Washington: The US Federal Reserve has terminated a decade-long enforcement action against HSBC Holdings under which Europe’s biggest bank by assets was ordered to improve practices after violating money laundering and sanction rules.
London-headquartered HSBC was accused in 2012 of degenerating into a preferred financial institution for drug cartels.
The bank agreed to pay a then-record $1.92 billion in fines and abide by a business improvement order after acknowledging it failed to maintain an effective program against money laundering and conduct basic due diligence on some of its account holders.
“Over the last decade HSBC’s employees have worked hard to transform the bank’s financial crime risk management capabilities,” the bank said in a statement.
“We are pleased with the Federal Reserve’s decision to terminate the 2012 consent order and remain committed to our efforts to combat financial crime.” The enforcement order ended on August 26, the Fed said in a statement on Thursday.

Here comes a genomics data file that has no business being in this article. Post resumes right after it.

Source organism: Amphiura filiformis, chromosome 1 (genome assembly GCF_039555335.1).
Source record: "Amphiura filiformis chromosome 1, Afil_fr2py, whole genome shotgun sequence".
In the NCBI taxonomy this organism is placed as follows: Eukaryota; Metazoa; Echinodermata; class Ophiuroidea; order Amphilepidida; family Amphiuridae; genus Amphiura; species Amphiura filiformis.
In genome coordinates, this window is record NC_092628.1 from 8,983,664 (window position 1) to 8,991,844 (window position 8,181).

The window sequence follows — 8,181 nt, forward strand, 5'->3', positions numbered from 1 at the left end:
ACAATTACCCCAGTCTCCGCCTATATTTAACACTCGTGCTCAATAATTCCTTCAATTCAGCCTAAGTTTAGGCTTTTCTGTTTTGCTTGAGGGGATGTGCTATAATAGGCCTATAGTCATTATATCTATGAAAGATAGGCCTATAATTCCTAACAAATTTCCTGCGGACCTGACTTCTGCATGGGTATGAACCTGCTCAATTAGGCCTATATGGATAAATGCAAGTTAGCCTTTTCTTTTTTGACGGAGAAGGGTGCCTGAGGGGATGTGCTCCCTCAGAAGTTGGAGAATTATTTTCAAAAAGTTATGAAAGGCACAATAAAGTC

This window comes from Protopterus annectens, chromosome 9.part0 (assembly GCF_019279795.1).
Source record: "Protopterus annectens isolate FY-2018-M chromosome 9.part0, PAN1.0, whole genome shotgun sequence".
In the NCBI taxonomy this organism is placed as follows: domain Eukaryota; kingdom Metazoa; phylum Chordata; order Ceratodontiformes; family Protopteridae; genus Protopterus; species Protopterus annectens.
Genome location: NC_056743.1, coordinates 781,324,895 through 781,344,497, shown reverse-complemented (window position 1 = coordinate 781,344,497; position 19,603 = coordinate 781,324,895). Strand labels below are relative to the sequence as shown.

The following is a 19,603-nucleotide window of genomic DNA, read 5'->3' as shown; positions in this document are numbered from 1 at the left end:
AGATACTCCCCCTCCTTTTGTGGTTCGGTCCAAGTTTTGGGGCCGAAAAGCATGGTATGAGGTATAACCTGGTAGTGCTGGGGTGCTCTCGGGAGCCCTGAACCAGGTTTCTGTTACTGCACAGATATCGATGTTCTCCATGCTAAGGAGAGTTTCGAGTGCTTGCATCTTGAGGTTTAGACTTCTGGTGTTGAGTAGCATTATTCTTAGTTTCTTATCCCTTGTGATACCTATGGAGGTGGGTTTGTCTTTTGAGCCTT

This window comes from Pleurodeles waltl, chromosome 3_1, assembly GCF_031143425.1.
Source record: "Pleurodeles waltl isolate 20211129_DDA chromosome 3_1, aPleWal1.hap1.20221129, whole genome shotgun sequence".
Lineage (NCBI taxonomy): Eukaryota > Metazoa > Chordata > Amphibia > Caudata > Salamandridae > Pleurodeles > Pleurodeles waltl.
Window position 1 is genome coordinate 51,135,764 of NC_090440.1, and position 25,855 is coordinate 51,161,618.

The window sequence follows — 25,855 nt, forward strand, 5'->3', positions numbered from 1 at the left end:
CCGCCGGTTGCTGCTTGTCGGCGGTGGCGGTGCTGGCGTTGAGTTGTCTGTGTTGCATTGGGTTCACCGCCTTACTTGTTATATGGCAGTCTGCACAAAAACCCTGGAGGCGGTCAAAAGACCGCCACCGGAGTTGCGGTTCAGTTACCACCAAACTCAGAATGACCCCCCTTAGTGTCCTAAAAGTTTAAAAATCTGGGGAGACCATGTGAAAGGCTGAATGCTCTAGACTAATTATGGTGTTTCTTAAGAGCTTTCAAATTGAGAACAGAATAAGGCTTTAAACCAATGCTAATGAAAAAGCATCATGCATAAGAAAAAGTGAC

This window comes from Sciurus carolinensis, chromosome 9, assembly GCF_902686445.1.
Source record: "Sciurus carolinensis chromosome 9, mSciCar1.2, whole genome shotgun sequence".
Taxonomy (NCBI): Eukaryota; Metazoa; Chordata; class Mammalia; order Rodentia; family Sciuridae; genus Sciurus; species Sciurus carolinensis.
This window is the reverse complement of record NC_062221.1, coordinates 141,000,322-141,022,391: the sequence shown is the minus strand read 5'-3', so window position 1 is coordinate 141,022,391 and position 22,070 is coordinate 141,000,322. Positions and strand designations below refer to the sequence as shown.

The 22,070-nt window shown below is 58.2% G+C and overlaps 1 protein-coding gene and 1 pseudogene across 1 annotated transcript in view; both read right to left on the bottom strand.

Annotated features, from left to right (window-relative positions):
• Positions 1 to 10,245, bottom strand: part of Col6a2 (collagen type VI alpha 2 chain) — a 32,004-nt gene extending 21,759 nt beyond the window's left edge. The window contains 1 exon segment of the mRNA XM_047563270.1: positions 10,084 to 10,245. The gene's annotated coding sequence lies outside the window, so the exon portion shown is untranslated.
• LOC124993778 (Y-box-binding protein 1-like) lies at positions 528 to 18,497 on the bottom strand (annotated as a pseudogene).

“I do not feel it changes anything fundamentally for HSBC,” said Daniel Tabbush, an independent Asian banking analyst who publishes on Smartkarma.
“The bank must have its focus on its aggressive lending into China wholesale banking... The bank’s other focus will be the worsening outlook in its other key markets, Hong Kong and the UK”. The termination removes a potential regulatory overhang for HSBC, which has been trying to shrink its presence in some North American markets where it has struggled against competition from larger domestic players.
In May last year, the bank announced it was withdrawing from US mass market retail banking by selling some parts of its money-losing business and winding down others in a long-awaited move as the lender stepped up a shift in focus to Asia.